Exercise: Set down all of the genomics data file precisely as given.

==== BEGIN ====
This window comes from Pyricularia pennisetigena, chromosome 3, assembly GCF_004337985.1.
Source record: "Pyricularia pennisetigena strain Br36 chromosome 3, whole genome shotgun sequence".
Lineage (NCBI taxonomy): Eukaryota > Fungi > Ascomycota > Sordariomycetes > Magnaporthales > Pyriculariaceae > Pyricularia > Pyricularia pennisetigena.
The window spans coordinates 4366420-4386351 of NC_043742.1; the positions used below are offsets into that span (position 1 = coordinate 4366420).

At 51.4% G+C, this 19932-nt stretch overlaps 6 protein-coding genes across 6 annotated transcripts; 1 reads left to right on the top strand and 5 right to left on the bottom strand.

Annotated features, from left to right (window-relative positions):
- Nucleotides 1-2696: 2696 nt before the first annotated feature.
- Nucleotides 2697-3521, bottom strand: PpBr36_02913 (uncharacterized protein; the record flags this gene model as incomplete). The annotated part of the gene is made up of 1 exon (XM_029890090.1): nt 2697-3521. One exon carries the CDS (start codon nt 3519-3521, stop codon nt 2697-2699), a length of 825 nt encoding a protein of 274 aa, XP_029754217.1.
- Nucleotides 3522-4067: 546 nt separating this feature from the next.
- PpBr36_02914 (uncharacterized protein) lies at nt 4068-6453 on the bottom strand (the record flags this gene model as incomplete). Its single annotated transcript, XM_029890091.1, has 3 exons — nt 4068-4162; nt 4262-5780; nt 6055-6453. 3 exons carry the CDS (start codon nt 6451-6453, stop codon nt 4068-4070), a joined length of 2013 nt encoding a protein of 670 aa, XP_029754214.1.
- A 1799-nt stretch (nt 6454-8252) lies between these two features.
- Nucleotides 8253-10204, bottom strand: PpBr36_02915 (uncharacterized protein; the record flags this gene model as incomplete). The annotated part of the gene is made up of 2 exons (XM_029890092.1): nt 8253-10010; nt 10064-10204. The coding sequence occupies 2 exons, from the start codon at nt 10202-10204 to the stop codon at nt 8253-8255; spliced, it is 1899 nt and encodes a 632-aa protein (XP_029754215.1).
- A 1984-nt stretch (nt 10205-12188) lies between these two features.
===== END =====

This window comes from Pyricularia pennisetigena, chromosome 3, assembly GCF_004337985.1.
Source record: "Pyricularia pennisetigena strain Br36 chromosome 3, whole genome shotgun sequence".
Lineage (NCBI taxonomy): Eukaryota > Fungi > Ascomycota > Sordariomycetes > Magnaporthales > Pyriculariaceae > Pyricularia > Pyricularia pennisetigena.
The window spans coordinates 4366420-4386351 of NC_043742.1; the positions used below are offsets into that span (position 1 = coordinate 4366420).

At 51.4% G+C, this 19932-nt stretch overlaps 6 protein-coding genes across 6 annotated transcripts; 1 reads left to right on the top strand and 5 right to left on the bottom strand.

Annotated features, from left to right (window-relative positions):
- Nucleotides 1-2696: 2696 nt before the first annotated feature.
- Nucleotides 2697-3521, bottom strand: PpBr36_02913 (uncharacterized protein; the record flags this gene model as incomplete). The annotated part of the gene is made up of 1 exon (XM_029890090.1): nt 2697-3521. One exon carries the CDS (start codon nt 3519-3521, stop codon nt 2697-2699), a length of 825 nt encoding a protein of 274 aa, XP_029754217.1.
- Nucleotides 3522-4067: 546 nt separating this feature from the next.
- PpBr36_02914 (uncharacterized protein) lies at nt 4068-6453 on the bottom strand (the record flags this gene model as incomplete). Its single annotated transcript, XM_029890091.1, has 3 exons — nt 4068-4162; nt 4262-5780; nt 6055-6453. 3 exons carry the CDS (start codon nt 6451-6453, stop codon nt 4068-4070), a joined length of 2013 nt encoding a protein of 670 aa, XP_029754214.1.
- A 1799-nt stretch (nt 6454-8252) lies between these two features.
- Nucleotides 8253-10204, bottom strand: PpBr36_02915 (uncharacterized protein; the record flags this gene model as incomplete). The annotated part of the gene is made up of 2 exons (XM_029890092.1): nt 8253-10010; nt 10064-10204. The coding sequence occupies 2 exons, from the start codon at nt 10202-10204 to the stop codon at nt 8253-8255; spliced, it is 1899 nt and encodes a 632-aa protein (XP_029754215.1).
- A 1984-nt stretch (nt 10205-12188) lies between these two features.